In a country where even after the war human life still holds very little value, an ordinary man is forced to choose between the life and death of his own child.
Find The Trap on Amazon.com.
Macedonia: Before the Rain
Directed by: Milcho Manchevski, 1994.
Much like Serbia, Macedonia’s film industry got an early start. Nowadays, the small, landlocked country produces approximately four films per year. Macedonia was the first post-Yugoslavian country to receive an Academy Award nomination, making Milcho Manchevski’s Before the Rain (original title: Pred Doždot) one of only two post-Yugoslavian films to receive the honor. Before the Rain’s nomination was well deserved: the extraordinary film gracefully portrays Macedonia’s role in the Yugoslav Wars.
The film is broken down into three parts: Words, Faces, and Pictures. The three parts are connected through an illusionistic circular narrative, linking characters and events from all three stories. A closer viewing, however, discloses deliberate inconsistencies in the film’s narrative. The stories and themes presented in Before the Rain serves as a melancholic metaphor for the uncompromising nature of war.
Actor Rade Šerbedžija, who portrays disillusioned war photographer Aleksandar in the film, is one of Before the Rain’s most familiar faces. After breaking through internationally, the Croatian actor played a host of sinister (and often Russian) villains in films and series ranging from Mission: Impossible 2 (2000) and X-Men: First Class (2011) to 24 (2001-2010) and Downton Abbey (2010-2015). Seeing him return to (former) Yugoslavia to play a well-balanced, politically charged role is wonderful in itself.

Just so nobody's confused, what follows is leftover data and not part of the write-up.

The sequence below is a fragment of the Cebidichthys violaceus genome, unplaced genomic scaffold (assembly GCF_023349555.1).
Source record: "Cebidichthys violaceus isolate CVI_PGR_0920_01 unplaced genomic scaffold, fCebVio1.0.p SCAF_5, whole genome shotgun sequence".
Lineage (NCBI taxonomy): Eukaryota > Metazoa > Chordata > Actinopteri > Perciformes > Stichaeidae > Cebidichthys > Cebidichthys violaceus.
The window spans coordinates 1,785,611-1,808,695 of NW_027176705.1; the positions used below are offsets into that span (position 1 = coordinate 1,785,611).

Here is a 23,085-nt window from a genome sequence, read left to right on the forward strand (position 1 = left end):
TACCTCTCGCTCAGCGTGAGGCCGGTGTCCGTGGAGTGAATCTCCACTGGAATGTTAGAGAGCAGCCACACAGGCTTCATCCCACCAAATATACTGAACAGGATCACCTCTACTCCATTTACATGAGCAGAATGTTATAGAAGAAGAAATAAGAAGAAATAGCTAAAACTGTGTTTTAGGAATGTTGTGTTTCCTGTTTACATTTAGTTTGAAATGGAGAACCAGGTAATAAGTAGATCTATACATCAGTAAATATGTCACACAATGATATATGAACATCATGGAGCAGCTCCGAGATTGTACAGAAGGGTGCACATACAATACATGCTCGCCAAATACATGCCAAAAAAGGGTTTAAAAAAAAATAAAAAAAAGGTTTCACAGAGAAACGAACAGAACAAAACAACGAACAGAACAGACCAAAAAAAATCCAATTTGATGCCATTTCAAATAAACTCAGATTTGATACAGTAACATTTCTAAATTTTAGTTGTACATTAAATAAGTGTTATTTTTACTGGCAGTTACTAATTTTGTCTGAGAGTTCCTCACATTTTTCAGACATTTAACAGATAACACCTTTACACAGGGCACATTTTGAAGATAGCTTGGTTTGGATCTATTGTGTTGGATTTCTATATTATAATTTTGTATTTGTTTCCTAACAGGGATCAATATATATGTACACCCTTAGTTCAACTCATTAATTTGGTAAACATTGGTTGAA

The stories of an Albanian girl on the run, a young monk who has taken a vow of silence, a London picture editor and a disillusioned war photographer collide in a tragic tale of war set in rural Macedonia.
Find Before the Rain on Amazon.com.
Looking for something else? Check out our recommendation for the best films from Western Europe, films from Africa, films from South Asia, films from West and Central Asia, films from East and Southeast Asia, films from Oceania and the Pacific, films from North America, films from Central America and the Caribbean and films from South America.
More articles on Movies
- World Cinema: One Film Per Country
- Cinema of South America
- Cinema of Central America and the Caribbean
- Cinema of North America
- Cinema of Oceania and the Pacific
- Cinema of East and Southeast Asia
Content creator Pim Razenberg is an experienced traveller who’s been roaming the planet for many years. After a stint in the Dutch film industry, he lived and worked in Romania, the United Kingdom and Thailand. Pim is currently working in the Netherlands, bringing creative new projects to fruition and writing a novel detailing his journeys across the world.